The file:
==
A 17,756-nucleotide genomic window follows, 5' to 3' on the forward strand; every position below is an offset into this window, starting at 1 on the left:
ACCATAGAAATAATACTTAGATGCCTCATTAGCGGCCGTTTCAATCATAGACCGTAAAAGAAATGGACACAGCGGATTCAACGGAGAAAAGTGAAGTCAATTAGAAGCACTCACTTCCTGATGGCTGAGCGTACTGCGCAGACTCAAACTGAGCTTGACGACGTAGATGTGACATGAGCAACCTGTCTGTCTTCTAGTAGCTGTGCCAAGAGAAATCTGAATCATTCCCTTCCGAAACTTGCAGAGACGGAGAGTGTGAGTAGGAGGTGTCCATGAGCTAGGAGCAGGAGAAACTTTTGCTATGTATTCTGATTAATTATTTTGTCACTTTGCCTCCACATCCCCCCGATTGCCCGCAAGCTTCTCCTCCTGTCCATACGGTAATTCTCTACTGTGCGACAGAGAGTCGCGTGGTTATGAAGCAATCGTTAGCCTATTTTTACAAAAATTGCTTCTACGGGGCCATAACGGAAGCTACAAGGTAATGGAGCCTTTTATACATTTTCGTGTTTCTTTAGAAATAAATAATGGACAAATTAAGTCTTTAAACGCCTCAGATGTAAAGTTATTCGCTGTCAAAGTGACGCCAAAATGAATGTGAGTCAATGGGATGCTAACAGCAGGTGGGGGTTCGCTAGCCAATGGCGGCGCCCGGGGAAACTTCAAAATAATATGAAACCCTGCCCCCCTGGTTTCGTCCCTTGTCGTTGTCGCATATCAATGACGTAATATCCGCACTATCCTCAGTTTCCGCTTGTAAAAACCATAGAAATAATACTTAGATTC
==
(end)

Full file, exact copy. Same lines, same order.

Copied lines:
A 17,756-nucleotide genomic window follows, 5' to 3' on the forward strand; every position below is an offset into this window, starting at 1 on the left:
ACCATAGAAATAATACTTAGATGCCTCATTAGCGGCCGTTTCAATCATAGACCGTAAAAGAAATGGACACAGCGGATTCAACGGAGAAAAGTGAAGTCAATTAGAAGCACTCACTTCCTGATGGCTGAGCGTACTGCGCAGACTCAAACTGAGCTTGACGACGTAGATGTGACATGAGCAACCTGTCTGTCTTCTAGTAGCTGTGCCAAGAGAAATCTGAATCATTCCCTTCCGAAACTTGCAGAGACGGAGAGTGTGAGTAGGAGGTGTCCATGAGCTAGGAGCAGGAGAAACTTTTGCTATGTATTCTGATTAATTATTTTGTCACTTTGCCTCCACATCCCCCCGATTGCCCGCAAGCTTCTCCTCCTGTCCATACGGTAATTCTCTACTGTGCGACAGAGAGTCGCGTGGTTATGAAGCAATCGTTAGCCTATTTTTACAAAAATTGCTTCTACGGGGCCATAACGGAAGCTACAAGGTAATGGAGCCTTTTATACATTTTCGTGTTTCTTTAGAAATAAATAATGGACAAATTAAGTCTTTAAACGCCTCAGATGTAAAGTTATTCGCTGTCAAAGTGACGCCAAAATGAATGTGAGTCAATGGGATGCTAACAGCAGGTGGGGGTTCGCTAGCCAATGGCGGCGCCCGGGGAAACTTCAAAATAATATGAAACCCTGCCCCCCTGGTTTCGTCCCTTGTCGTTGTCGCATATCAATGACGTAATATCCGCACTATCCTCAGTTTCCGCTTGTAAAAACCATAGAAATAATACTTAGATTC